New technique can determine the location and quantity of lipids in the brain

A research team at the Beckman Institute of the University of Illinois at Urbana-Champaign has devised a unique method that can establish the amount, location, and the specific molecular form of lipids in rat brain tissue samples. This technique offers more information than earlier ones.

New technique can determine the location and quantity of lipids in the brain
Jonathan Sweedler is interested in analytical neurochemistry and studying the distribution of neurotransmitters. Image Credit: Della Perrone for the Beckman Institute for Advanced Science and Technology.

The paper titled “Quantitative Imprint Mass Spectrometry Imaging of Endogenous Ceramides in Rat Brain Tissue with Kinetic Calibration” was published in the Analytical Chemistry journal.

According to Jonathan Sweedler, James R. Eiszner Family Endowed Chair in Chemistry and the director of the School of Chemical Sciences, “The brain is like a bar of butter. The most common molecules are water and lipids. Unfortunately, we don’t fully understand the chemical complexity of lipids in the brain, which makes it hard to know their functions and how they are affected by different diseases.”

Earlier studies in the field established the composition of lipids in the brain area, but not the amount of localization. The Sweedler Research Group further improved a new method known as mass spectroscopy imaging that quantifies all the three, that is, composition, amount, and localization.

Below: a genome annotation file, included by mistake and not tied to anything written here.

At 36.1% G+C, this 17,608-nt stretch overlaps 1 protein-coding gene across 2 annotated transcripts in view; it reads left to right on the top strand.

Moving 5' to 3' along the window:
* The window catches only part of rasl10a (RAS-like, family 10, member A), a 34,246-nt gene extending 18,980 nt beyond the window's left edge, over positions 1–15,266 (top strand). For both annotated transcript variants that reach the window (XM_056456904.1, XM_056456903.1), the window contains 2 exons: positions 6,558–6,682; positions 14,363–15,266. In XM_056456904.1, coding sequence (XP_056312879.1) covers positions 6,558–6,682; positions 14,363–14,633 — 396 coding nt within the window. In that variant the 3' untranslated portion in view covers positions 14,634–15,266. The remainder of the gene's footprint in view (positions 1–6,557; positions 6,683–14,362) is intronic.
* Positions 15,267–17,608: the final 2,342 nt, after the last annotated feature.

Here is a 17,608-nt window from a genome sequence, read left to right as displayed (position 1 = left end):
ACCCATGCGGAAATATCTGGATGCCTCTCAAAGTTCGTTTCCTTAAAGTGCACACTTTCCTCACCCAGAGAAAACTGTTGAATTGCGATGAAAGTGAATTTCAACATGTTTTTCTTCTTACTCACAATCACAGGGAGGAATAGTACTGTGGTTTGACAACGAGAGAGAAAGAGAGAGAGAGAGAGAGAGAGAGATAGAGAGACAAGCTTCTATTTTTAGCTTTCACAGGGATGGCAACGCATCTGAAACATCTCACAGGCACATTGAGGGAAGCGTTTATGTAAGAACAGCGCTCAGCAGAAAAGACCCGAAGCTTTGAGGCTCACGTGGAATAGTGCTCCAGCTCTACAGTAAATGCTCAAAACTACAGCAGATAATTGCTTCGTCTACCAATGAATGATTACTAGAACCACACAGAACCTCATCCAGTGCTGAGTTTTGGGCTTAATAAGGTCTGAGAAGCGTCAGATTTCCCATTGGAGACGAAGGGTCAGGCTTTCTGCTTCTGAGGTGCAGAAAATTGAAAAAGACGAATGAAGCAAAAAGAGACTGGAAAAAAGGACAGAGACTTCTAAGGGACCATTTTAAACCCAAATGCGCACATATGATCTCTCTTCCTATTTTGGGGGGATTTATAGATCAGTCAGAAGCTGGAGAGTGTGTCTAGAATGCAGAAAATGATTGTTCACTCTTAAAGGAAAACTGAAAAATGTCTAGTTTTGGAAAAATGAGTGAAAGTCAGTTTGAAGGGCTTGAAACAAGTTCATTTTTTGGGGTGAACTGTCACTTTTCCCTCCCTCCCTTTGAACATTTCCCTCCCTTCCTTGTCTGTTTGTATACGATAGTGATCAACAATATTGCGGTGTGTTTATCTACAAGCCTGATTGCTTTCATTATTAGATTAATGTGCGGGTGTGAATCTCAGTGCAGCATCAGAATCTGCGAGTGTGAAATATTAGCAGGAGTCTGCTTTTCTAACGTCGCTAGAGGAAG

The technique allows us to look at a slice of a rat brain and figure out the locations of specific and unusual lipids.”

Jonathan Sweedler, Director of the School of Chemical Sciences, Beckman Institute

Members belonging to the Sweedler Research Group have successfully imprinted the tissues onto slides comprising chemicals that could enter the tissues and the other way round.

It’s like taking a piece of paper with ink and putting silly putty on it and seeing the image on the silly putty.”

Jonathan Sweedler, Director of the School of Chemical Sciences, Beckman Institute

With the help of this method, scientists were able to find out the amount and distribution of ceramides in the tissue samples; ceramides are crucial for both memory and learning. But this technique has certain drawbacks.

Although it works well for certain categories of lipids, we haven’t shown that it works for the molecules found in the brain. Additionally, it requires more steps because you have to prepare the brain sample and the surfaces that have the chemical coating.”

Jonathan Sweedler, Director of the School of Chemical Sciences, Beckman Institute

The team expects that this method will allow them to examine the way the lipid composition varies in response to drugs of abuse and pain medicines. This could support researchers seeking alternative treatments for prevalent chronic pain treatments.

Source:
Journal reference:

Wu, Q., et al. (2020) Quantitative Imprint Mass Spectrometry Imaging of Endogenous Ceramides in Rat Brain Tissue with Kinetic Calibration. Analytical Chemistry. doi.org/10.1021/acs.analchem.0c00392.

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